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Society

How Iran's Women-Led Protests Have Exposed The 'Islamist Racket' Everywhere

By defending their fundamental rights, Iranian women are effectively fighting for the rights of all in the Middle East. Their victory could spell an end to Islamic fundamentalism that spouts lies about "family values" and religion.

photo of a woman with red paint on her face protesting against iran

Protests like this in Barcelona have been sparked all over the world to protest the Tehran regime.

Davide Bonaldo/SOPA Images via ZUMA
Kayhan London

-Editorial-

Iran's narrow-minded, rigid and destructive rulers have ruined the lives of so many Iranians, to the point of forcing a portion of the population to sporadically rise up in the hope of forcing changes. Each time, the regime's bloody repression forces Iranians back into silent resignation as they await another chance, when a bigger and bolder wave of protests will return to batter the ramparts of dictatorship.

It may just be possible that this time, in spite of the bloodshed, a bankrupt regime could finally succumb to the latest wave of protests, sparked by the death of 22-year-old Mahsa Amini at the hands of the so-called "morality police."

Women have always played a role in the social and political developments of modern Iran, thanks in part to 50 years of secular monarchy before the Iranian Revolution of 1979. And that role became the chief target of reaction when it gained, or regained, power in the early days of 1979, after a revolution replaced the monarchy with a self-styled Islamic republic.

Whether it was women's attire and appearance, or their rights and opportunities in education and work, access to political and public life or juridical and civil rights — all these became intolerable to the new clerical authorities.


Yet violence against women is nothing new, enjoying as it has the backing of patriarchy for a few thousand years. Nor is it "restricted" in Iran to women or half of society, because you cannot violate the rights of women or one half of society, while respecting those of the other half! Simply put, that half consists of the mothers, sisters, wives, relatives and friends of the other half.

Even if men stood to gain anything from discrimination against women (like more money when it comes to inheritance or divorce), this inequality of rights hurts individuals, families and, ultimately, society.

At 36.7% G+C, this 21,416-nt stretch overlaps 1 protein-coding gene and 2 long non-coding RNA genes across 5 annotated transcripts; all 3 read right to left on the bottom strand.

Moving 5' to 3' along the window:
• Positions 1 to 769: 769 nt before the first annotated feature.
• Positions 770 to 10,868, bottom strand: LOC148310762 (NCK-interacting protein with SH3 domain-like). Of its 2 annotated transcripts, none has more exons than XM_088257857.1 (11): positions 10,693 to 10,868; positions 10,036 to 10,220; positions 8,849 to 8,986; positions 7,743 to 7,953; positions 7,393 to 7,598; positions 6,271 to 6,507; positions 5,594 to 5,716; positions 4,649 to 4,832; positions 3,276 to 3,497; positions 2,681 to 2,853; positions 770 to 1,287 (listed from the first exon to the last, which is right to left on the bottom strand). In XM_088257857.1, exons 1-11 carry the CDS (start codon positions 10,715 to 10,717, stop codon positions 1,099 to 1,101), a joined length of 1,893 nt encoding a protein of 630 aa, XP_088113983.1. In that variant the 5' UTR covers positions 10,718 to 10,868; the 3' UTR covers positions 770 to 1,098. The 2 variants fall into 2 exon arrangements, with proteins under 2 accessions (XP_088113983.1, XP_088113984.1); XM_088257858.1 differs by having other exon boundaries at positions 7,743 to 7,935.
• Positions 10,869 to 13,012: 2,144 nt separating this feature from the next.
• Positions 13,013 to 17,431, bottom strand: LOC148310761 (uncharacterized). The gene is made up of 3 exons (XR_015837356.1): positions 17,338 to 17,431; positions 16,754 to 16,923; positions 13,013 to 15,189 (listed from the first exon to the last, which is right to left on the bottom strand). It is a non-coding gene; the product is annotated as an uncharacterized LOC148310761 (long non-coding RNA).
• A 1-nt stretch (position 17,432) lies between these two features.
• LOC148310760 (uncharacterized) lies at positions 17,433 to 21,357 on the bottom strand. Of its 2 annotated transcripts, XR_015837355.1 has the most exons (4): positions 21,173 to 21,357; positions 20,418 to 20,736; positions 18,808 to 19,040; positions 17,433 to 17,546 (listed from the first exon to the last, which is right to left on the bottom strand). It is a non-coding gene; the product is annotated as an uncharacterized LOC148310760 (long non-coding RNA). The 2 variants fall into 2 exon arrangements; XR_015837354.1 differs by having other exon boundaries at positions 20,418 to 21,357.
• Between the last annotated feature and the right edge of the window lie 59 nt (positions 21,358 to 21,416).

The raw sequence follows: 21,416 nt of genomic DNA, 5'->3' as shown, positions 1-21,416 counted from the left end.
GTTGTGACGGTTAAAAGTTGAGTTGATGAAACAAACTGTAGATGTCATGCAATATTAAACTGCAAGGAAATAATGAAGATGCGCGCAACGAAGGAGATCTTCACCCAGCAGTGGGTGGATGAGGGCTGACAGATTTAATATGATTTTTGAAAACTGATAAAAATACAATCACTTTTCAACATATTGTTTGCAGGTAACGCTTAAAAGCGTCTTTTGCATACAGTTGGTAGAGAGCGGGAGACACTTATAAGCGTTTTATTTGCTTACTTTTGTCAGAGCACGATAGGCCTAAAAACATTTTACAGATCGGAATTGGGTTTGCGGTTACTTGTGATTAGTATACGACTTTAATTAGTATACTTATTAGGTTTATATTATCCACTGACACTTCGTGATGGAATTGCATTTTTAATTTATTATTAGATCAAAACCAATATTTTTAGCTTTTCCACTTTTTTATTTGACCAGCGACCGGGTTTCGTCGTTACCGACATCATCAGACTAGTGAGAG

International eye on political Islam

That is why, when the time for change arrives, women, as the biggest group facing discrimination, degradation and insecurity both in society and at home, come out with far greater motivation and drive. Their struggle in Iran has had greater international repercussions for the endemic nature of patriarchy and because women possess the dignity of mothers and mothers-to-be.

The fire of constitutionality was never quite put out.

What was particularly notable in the protests of Iranian women and girls in recent weeks was their determined opposition to that sinister phenomenon that has struck beyond Iran: Islamism.

In Iran, the fire of constitutionality was never quite put out. The "religious" revolution of 1979, which brought the Shia brand of Islamic radicalism to power, failed to extinguish the legacy of the Iranian constitutional revolution of 1906, which created a new modern social order in the country.

The freedom movement today is opposed to the Islamist racket and political Islam. It is not just a national revolution, but a historical landmark for the region and the world. Its victory could spell the wider demise of Islamic fundamentalism, in all its dismal incarnations.

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Society

In Denmark, Beloved Christmas TV Special Cancelled For Blackface Scenes

The director of the 1997 episode complained that TV executives are being "too sensitive."

Screenshot of a child wearing apparent blackface as part of a vintage "TV Christmas calendar" episode on Danish TV

Screenshot of the controversial scene in a vintage episode of Denmark's traditional "TV Christmas calendar"

Amélie Reichmut

If there’s one thing Scandinavians take seriously, it’s Christmas. And over the past half-century, in addition to all the family and religious traditions, most Nordic countries share a passion for what's known as the "TV Christmas calendar": 24 nightly television episodes that air between Dec. 1 and Christmas Eve.

Originally, the programs were strictly aimed at children; but over the years, the stories evolved more towards family entertainment, with some Christmas calendars becoming classics that generations of Swedes, Danes, Norwegians and others have watched each year as national and family traditions in their own right.

But this year in Denmark, one vintage episode has been pulled from the air because of a blackface scene.

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